Now remastered with added gut-wrenching bass, this debut album from Motorhead was cut in 1977 over a few speed-driven days at Escape Studio, and it shows. From the opening bass roar of the eponymous title track it is non stop, relentless, churning, brain damaging, heavy rock'n'roll. This is no ponderous heavy metal band fronted by some poodle-headed castrato - no this is the real deal, down dirty and greasy and with its boots firmly rooted in rock'n'roll. Ian 'Lemmy' Kilmister had the right background to finally create Motorhead in 1975. Brought up on rock'n'roll in the 50s he had been a member of the Shel Talmy-produced beat group the Rockin' Vicars, had a stint as roadie for Jimi Hendrix and was then in Roundhouse favourites Sam Gopal's Dream in 1969, before joining the ultimate psychedelic weirdos Hawkwind.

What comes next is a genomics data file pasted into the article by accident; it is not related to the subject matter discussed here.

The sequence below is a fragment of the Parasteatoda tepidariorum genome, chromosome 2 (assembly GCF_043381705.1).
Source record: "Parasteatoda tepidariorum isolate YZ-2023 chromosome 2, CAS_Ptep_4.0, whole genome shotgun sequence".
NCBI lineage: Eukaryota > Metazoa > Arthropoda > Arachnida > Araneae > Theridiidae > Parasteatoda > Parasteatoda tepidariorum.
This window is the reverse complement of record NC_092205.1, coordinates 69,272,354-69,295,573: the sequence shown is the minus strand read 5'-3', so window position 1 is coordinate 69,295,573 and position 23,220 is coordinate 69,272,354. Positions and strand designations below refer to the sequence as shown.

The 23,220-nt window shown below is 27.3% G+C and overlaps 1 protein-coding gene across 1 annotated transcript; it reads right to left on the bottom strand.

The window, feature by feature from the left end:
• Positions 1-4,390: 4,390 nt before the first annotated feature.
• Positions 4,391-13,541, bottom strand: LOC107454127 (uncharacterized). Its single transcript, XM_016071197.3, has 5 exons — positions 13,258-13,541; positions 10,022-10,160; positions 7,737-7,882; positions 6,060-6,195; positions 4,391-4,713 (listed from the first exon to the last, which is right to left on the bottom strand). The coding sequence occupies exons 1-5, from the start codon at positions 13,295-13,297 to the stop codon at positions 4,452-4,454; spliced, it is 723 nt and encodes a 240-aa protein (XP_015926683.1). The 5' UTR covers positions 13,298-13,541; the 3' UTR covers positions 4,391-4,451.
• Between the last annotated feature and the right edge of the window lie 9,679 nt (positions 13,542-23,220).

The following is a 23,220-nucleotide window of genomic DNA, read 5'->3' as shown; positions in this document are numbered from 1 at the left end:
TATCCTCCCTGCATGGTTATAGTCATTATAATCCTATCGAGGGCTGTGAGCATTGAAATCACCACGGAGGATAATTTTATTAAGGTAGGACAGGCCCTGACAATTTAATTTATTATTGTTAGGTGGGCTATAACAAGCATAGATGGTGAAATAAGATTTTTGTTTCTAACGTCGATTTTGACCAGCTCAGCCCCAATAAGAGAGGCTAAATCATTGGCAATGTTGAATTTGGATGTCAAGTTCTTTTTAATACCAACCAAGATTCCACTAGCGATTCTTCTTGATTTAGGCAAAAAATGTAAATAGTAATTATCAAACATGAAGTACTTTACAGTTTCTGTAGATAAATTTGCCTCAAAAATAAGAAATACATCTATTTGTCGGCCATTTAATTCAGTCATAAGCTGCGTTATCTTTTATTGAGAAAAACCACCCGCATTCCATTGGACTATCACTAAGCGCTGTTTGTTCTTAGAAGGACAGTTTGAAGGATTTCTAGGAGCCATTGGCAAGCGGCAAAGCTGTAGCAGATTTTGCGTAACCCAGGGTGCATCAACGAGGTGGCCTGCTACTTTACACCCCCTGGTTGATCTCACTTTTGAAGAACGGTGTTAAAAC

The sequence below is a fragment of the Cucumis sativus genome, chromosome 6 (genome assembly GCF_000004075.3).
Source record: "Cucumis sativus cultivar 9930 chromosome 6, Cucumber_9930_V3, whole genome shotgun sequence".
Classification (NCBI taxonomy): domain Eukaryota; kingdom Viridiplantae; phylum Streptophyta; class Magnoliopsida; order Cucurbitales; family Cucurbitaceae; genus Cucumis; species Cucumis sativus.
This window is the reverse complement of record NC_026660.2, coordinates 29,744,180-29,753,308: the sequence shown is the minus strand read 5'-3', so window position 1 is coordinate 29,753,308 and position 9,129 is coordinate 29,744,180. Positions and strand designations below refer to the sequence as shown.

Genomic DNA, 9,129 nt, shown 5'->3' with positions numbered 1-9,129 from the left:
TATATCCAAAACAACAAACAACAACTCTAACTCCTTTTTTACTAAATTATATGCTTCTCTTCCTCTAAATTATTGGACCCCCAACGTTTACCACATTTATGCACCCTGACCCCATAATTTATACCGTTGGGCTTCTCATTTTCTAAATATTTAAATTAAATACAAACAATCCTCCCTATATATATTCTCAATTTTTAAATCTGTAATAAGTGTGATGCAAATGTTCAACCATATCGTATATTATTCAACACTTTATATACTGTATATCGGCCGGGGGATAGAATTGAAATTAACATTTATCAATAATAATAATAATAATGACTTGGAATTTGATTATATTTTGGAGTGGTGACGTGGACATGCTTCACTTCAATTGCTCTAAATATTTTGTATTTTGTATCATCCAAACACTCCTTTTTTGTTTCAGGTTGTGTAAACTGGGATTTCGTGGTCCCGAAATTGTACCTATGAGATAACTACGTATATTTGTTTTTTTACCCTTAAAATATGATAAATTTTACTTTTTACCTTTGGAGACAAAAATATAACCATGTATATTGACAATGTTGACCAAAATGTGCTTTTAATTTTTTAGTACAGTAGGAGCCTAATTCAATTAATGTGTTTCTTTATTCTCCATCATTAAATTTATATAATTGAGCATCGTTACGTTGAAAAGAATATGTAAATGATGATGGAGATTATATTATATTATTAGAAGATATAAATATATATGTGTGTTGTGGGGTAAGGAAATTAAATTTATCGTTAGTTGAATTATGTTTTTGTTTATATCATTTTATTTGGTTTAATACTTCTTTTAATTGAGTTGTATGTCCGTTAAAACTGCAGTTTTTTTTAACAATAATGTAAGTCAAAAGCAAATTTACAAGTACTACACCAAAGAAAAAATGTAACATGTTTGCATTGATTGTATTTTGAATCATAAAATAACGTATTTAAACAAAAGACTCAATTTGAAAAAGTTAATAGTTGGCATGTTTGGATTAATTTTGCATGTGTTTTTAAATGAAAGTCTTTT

However Lemmy was too much for them and was deported after a slight altercation with customs over substances at the Canadian border. Hawkwind's loss was the world of rock'n'roll's gain as the group, first named Bastard, renamed Motorhead, was founded. The blue touch paper was effectively ignited on a new and lethal approach to 'heavy music', culminating in the spawning of speed metal by the 'bastard children' of Lemmy's brain child.
After a disastrous beginning and a couple of false starts and personnel changes, Motorhead accidentally made an album for Chiswick Records. It started out as a farewell single and ended up as the beginning of a career that continues to this day.
Not only is this issue remastered from the original analogue mixes, bringing out the full frequency, in-your-face grunge, but there is a sleeve note from Chiswick Records supremo Ted Carroll telling the full hair-raising story of the roller coaster ride that was the making of Motorhead by Motorhead. We have added City Kids, the B-side to the Motorhead single and the four cuts that appeared on the later out-takes EP "Beer Drinkers and Hell Raisers" released first in 1980.
As Lemmy once said... "If Motorhead moved in next door to you, your lawn would probably die". You better believe it!
By Roger Armstrong